I had three communities that I considered home at the beginning of 2011, and in all of them, I was something of a hotshot young theologian. In the spring, one community made it very clear that my contributions weren’t welcome. Late in the year, I was laid off from the church I was working for, and so my role in that community is coming to a close.
At the same time, God opened new doors. A friend in the city started a mentoring group for young leaders and invited me to join, which I did. During the summer I found myself a welcome part of Fishes & Loaves, a ministry to the homeless in Englewood, and even though I’m presently going through a season where I can’t make it there, they’re good friends and I look forward to rejoining them when I can. Also during the summer, I helped out a friend with a church plant, and although I had no intention of doing anything more than lending a quick helping hand, found myself quite unexpectedly becoming part of the community. God made that church, The Dwelling Place, into my new home church, and He did it with surprising speed and thoroughness.
Some communities have been continuous throughout all this flux. Most notable are my continuing close association with Jim and Michele, and my partnership with my youth ministry compadres Joe and Becca, who together with my wife Kimberly make up the best core team I’ve ever worked with in my life. Above all, my marriage to Kimberly has been a safe, stable, exhilarating little community of three (no, she’s not pregnant; God’s the third). But the fact that these communities have endured does not mean there was no change. All these relationships changed shape in surprising ways over the last year, and we’ve grown closer and stronger as a result — it’s been good. I’m humbled and grateful to you all.
We Westerners — and especially Americans — want to be radical individualists. “Your community is not you,” we want to say. But of course, it isn’t true. The Triune community certainly defines God; why should we who bear His image be any different? We are who we are in community, and while we bring our own internal selves to the relationship, the relationship defines us to a great degree. The external association shapes the inner man.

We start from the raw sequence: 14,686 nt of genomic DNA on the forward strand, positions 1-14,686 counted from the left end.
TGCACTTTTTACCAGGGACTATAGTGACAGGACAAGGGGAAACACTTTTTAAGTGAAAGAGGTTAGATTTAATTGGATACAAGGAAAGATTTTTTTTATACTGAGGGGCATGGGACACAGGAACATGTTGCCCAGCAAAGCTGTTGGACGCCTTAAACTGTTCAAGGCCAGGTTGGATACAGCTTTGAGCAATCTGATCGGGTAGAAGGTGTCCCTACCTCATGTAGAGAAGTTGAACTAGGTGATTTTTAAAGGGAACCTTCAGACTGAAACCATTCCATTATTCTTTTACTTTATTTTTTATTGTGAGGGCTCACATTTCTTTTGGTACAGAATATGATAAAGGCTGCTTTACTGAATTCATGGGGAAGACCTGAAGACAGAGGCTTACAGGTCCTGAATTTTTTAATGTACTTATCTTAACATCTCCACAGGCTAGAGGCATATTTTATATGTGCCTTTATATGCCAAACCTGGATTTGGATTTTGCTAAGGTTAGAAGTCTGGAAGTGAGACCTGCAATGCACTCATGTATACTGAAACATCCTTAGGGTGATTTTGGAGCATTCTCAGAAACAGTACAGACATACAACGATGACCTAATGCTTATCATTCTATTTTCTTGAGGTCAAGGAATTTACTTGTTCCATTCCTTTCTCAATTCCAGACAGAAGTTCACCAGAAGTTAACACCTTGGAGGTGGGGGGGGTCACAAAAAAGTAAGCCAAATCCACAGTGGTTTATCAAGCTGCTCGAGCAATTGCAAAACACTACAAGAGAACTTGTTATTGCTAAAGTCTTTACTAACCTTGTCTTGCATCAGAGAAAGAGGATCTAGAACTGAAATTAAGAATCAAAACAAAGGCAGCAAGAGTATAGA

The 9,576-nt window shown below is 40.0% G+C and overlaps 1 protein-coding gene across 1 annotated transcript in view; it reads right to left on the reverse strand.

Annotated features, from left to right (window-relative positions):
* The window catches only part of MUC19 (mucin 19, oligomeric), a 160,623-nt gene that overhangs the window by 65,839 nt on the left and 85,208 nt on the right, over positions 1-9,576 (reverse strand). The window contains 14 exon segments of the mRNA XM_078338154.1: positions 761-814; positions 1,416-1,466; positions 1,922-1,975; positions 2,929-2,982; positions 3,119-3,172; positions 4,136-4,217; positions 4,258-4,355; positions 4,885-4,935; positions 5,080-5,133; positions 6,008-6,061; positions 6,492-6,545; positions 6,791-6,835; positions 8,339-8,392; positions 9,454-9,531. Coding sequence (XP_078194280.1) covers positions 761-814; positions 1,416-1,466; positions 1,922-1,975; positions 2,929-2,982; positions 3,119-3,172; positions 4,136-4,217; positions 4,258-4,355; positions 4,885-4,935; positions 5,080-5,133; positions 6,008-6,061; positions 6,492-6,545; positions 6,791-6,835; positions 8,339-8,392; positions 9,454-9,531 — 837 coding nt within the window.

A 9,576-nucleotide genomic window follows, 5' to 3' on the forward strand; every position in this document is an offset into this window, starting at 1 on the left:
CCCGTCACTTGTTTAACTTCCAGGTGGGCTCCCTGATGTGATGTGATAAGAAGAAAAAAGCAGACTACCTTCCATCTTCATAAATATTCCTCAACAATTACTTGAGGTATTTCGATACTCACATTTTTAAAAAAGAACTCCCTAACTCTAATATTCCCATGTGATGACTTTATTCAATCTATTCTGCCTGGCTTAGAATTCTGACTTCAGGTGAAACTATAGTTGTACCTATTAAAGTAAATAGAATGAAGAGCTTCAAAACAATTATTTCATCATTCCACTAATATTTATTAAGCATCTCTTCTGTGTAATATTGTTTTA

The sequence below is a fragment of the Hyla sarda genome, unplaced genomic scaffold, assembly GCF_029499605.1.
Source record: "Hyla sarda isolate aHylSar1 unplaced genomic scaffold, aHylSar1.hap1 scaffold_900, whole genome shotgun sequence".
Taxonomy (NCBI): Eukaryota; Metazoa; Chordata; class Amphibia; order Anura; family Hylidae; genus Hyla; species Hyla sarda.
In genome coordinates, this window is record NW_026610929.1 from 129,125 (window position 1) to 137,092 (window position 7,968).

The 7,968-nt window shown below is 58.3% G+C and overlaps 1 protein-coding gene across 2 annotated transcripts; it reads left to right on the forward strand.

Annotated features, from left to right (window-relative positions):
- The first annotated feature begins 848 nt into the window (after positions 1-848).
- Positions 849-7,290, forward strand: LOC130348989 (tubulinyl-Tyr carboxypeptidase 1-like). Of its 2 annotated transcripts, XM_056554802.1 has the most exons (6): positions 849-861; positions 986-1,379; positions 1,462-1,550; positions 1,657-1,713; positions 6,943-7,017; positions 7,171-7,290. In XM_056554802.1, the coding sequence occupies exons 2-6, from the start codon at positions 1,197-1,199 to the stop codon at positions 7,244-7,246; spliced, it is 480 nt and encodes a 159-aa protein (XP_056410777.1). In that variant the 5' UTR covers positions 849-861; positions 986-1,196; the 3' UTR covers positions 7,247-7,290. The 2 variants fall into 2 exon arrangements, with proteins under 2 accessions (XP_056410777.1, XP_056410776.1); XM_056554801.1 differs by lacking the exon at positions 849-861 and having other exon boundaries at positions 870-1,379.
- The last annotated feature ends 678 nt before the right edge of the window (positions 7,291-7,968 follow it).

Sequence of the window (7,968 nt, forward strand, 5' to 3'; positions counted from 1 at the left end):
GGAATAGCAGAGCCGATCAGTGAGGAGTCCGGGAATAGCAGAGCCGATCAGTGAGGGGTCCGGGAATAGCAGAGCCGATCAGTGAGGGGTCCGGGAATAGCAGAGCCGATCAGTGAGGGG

So over this year, my identity has shifted profoundly. I’ve become a disciple to one mentor, and deepened my discipleship with another. I’ve become a better brother to several people, and entered into some new ‘brother’ relationships I hadn’t had before. I’ve terminated a couple of mentoring relationships (giving and getting), and I’m no longer a foot soldier for certain causes. Even my areas of gifting are shifting. I’m still a teacher, and in all modesty, a good one. God’s given me a gift there, and I’m still using it. But I also find that God’s moving me into areas of function within the Body that I’d never suspected I’d fill, and my interests are shifting to the new vistas God is leading me to explore.
Some of the rules I’ve lived my life by up to this point, I’m having to bend. Others, I’m having to break. They weren’t biblical rules to start with, more “It’s a good idea to…” stuff. Mostly, I’m trashing the rules because I can’t follow Scripture and keep them. But these rules are accepted as gospel in my (former) home communities, so at the same time that I’m shifting into new communities, I’m learning to let go of old shibboleths. This, too, makes me a different (and much freer) person, and a better image of God.
I’m also learning to minister more like Jesus taught us to do. He told His disciples to seek out sons of peace, and minister to them, and through them to others. I have made a career out of seeking out sons of conflict, and trying to induce them to repentance. If you’re a budding young theologian trying to make a name for yourself in academic circles, this makes a certain kind of sense. (Worldly sense, but still…) I gotta admit, I started this year thinking that way. I thought of myself as a theologian: I didn’t go through four years of seminary classes and a master’s thesis to be a bus driver, after all (even if I might, temporarily, drive a bus to pay the bills.)